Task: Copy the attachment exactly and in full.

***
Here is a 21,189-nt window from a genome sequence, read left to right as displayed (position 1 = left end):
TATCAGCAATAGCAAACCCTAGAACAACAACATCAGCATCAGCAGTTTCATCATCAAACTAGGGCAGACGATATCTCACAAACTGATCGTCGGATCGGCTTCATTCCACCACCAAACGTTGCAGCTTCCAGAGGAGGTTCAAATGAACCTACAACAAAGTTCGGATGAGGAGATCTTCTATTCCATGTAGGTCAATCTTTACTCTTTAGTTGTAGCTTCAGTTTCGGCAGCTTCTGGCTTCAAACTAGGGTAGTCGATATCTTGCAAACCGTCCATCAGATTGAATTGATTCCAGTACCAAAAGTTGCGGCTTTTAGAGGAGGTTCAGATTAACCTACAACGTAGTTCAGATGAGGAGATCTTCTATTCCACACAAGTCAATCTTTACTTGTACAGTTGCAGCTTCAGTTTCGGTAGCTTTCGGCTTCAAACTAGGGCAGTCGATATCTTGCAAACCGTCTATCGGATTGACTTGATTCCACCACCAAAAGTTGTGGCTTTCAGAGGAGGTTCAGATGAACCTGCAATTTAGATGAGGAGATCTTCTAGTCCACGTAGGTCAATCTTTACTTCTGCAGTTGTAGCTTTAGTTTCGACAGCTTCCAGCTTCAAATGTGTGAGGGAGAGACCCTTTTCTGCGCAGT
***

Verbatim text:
Here is a 21,189-nt window from a genome sequence, read left to right as displayed (position 1 = left end):
TATCAGCAATAGCAAACCCTAGAACAACAACATCAGCATCAGCAGTTTCATCATCAAACTAGGGCAGACGATATCTCACAAACTGATCGTCGGATCGGCTTCATTCCACCACCAAACGTTGCAGCTTCCAGAGGAGGTTCAAATGAACCTACAACAAAGTTCGGATGAGGAGATCTTCTATTCCATGTAGGTCAATCTTTACTCTTTAGTTGTAGCTTCAGTTTCGGCAGCTTCTGGCTTCAAACTAGGGTAGTCGATATCTTGCAAACCGTCCATCAGATTGAATTGATTCCAGTACCAAAAGTTGCGGCTTTTAGAGGAGGTTCAGATTAACCTACAACGTAGTTCAGATGAGGAGATCTTCTATTCCACACAAGTCAATCTTTACTTGTACAGTTGCAGCTTCAGTTTCGGTAGCTTTCGGCTTCAAACTAGGGCAGTCGATATCTTGCAAACCGTCTATCGGATTGACTTGATTCCACCACCAAAAGTTGTGGCTTTCAGAGGAGGTTCAGATGAACCTGCAATTTAGATGAGGAGATCTTCTAGTCCACGTAGGTCAATCTTTACTTCTGCAGTTGTAGCTTTAGTTTCGACAGCTTCCAGCTTCAAATGTGTGAGGGAGAGACCCTTTTCTGCGCAGT